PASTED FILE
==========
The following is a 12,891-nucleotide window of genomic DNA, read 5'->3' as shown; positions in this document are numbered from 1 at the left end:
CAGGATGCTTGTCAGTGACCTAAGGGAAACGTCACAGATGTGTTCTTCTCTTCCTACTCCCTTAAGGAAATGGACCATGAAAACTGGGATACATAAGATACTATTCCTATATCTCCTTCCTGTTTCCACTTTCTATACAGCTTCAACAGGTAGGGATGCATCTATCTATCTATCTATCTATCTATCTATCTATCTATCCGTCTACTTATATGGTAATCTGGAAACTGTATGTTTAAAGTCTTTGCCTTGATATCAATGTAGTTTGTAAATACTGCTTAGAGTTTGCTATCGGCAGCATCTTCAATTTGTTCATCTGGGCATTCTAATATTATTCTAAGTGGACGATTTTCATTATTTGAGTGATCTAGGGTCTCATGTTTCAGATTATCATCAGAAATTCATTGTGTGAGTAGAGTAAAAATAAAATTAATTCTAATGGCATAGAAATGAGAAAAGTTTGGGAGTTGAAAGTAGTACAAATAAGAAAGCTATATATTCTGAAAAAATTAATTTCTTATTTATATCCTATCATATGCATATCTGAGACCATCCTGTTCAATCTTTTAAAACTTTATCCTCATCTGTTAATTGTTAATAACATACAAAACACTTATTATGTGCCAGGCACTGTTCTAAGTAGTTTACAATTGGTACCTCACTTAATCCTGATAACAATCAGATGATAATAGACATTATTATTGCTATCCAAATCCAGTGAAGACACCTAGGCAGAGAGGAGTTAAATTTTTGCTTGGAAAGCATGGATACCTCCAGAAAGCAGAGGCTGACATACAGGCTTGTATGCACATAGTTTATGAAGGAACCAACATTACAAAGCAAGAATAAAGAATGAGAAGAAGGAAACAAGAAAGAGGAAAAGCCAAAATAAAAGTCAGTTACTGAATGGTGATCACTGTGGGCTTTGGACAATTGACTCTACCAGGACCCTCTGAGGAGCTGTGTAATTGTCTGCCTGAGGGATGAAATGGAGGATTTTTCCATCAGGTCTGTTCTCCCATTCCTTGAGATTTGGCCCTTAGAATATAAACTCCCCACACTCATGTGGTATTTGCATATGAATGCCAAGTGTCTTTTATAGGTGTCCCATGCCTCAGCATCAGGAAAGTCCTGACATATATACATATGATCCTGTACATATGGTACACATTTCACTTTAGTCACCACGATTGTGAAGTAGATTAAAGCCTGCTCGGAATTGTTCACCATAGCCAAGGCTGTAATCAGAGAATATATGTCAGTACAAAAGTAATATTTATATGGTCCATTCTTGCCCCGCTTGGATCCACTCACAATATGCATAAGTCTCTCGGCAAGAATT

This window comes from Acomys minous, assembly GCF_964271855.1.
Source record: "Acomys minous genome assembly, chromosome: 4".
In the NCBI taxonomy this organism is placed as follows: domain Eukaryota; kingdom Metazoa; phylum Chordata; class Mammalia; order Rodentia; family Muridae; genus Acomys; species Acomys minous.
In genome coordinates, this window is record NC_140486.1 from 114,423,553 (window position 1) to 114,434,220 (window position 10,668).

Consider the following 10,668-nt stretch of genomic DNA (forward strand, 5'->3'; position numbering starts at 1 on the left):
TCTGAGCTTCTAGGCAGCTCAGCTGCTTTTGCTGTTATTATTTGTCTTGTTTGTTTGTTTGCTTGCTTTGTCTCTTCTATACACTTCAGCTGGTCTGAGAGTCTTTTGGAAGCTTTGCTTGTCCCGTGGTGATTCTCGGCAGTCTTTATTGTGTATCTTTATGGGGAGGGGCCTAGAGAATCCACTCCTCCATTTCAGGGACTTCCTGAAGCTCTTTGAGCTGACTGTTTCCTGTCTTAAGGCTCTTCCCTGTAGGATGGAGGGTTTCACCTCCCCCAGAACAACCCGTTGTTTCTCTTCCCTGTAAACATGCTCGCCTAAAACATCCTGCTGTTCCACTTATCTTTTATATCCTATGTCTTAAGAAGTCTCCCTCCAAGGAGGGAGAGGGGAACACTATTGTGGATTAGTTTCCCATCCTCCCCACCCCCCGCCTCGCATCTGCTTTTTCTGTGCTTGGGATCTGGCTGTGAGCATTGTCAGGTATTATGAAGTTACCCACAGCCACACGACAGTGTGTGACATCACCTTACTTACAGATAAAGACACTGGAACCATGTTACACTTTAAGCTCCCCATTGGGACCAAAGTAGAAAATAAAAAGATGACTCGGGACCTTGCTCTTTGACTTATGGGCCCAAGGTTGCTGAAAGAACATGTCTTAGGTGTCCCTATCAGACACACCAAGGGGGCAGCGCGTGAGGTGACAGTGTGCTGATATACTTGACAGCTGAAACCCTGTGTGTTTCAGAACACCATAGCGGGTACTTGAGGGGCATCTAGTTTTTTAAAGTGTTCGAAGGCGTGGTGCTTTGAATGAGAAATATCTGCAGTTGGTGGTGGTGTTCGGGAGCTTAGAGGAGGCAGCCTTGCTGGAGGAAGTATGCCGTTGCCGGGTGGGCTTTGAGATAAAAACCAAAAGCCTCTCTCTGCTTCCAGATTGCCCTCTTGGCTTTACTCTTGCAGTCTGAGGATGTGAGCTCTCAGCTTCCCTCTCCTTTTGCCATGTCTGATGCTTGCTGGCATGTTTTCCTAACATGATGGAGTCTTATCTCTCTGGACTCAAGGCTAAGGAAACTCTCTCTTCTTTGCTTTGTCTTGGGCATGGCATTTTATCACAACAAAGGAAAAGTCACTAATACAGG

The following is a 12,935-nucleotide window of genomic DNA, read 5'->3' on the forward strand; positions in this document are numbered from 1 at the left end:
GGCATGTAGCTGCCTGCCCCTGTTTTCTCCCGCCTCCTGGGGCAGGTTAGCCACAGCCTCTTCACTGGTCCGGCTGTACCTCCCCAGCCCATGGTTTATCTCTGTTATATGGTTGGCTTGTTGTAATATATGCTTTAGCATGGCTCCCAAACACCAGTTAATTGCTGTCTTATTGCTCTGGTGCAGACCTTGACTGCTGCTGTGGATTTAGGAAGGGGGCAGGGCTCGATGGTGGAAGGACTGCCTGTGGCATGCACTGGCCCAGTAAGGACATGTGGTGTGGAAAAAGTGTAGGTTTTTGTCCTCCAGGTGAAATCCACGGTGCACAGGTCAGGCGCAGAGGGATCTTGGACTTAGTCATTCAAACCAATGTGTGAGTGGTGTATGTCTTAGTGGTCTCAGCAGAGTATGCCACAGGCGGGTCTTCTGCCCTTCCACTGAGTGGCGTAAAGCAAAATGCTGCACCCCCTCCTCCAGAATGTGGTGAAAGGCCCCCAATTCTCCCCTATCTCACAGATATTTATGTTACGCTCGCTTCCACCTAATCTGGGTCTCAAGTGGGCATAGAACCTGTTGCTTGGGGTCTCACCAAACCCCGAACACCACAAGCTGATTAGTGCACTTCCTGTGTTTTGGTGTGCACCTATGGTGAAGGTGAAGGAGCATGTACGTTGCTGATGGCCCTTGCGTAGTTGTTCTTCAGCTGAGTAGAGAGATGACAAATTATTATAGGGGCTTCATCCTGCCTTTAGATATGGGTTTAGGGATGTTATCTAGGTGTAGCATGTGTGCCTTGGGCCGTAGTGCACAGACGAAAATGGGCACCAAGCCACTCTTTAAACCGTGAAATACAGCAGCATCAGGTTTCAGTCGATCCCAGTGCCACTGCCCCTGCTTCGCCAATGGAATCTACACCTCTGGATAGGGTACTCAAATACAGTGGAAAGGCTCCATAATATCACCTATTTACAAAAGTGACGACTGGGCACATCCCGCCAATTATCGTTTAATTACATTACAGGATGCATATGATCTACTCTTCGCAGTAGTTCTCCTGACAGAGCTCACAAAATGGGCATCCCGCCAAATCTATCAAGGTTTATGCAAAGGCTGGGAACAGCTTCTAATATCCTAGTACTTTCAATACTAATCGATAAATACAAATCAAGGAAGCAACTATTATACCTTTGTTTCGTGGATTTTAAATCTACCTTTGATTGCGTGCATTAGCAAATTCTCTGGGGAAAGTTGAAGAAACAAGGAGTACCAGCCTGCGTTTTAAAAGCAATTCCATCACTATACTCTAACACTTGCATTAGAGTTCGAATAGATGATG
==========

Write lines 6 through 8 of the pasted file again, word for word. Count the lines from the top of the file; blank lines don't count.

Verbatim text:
In genome coordinates, this window is record NC_140486.1 from 114,423,553 (window position 1) to 114,434,220 (window position 10,668).

Consider the following 10,668-nt stretch of genomic DNA (forward strand, 5'->3'; position numbering starts at 1 on the left):
TCTGAGCTTCTAGGCAGCTCAGCTGCTTTTGCTGTTATTATTTGTCTTGTTTGTTTGTTTGCTTGCTTTGTCTCTTCTATACACTTCAGCTGGTCTGAGAGTCTTTTGGAAGCTTTGCTTGTCCCGTGGTGATTCTCGGCAGTCTTTATTGTGTATCTTTATGGGGAGGGGCCTAGAGAATCCACTCCTCCATTTCAGGGACTTCCTGAAGCTCTTTGAGCTGACTGTTTCCTGTCTTAAGGCTCTTCCCTGTAGGATGGAGGGTTTCACCTCCCCCAGAACAACCCGTTGTTTCTCTTCCCTGTAAACATGCTCGCCTAAAACATCCTGCTGTTCCACTTATCTTTTATATCCTATGTCTTAAGAAGTCTCCCTCCAAGGAGGGAGAGGGGAACACTATTGTGGATTAGTTTCCCATCCTCCCCACCCCCCGCCTCGCATCTGCTTTTTCTGTGCTTGGGATCTGGCTGTGAGCATTGTCAGGTATTATGAAGTTACCCACAGCCACACGACAGTGTGTGACATCACCTTACTTACAGATAAAGACACTGGAACCATGTTACACTTTAAGCTCCCCATTGGGACCAAAGTAGAAAATAAAAAGATGACTCGGGACCTTGCTCTTTGACTTATGGGCCCAAGGTTGCTGAAAGAACATGTCTTAGGTGTCCCTATCAGACACACCAAGGGGGCAGCGCGTGAGGTGACAGTGTGCTGATATACTTGACAGCTGAAACCCTGTGTGTTTCAGAACACCATAGCGGGTACTTGAGGGGCATCTAGTTTTTTAAAGTGTTCGAAGGCGTGGTGCTTTGAATGAGAAATATCTGCAGTTGGTGGTGGTGTTCGGGAGCTTAGAGGAGGCAGCCTTGCTGGAGGAAGTATGCCGTTGCCGGGTGGGCTTTGAGATAAAAACCAAAAGCCTCTCTCTGCTTCCAGATTGCCCTCTTGGCTTTACTCTTGCAGTCTGAGGATGTGAGCTCTCAGCTTCCCTCTCCTTTTGCCATGTCTGATGCTTGCTGGCATGTTTTCCTAACATGATGGAGTCTTATCTCTCTGGACTCAAGGCTAAGGAAACTCTCTCTTCTTTGCTTTGTCTTGGGCATGGCATTTTATCACAACAAAGGAAAAGTCACTAATACAGG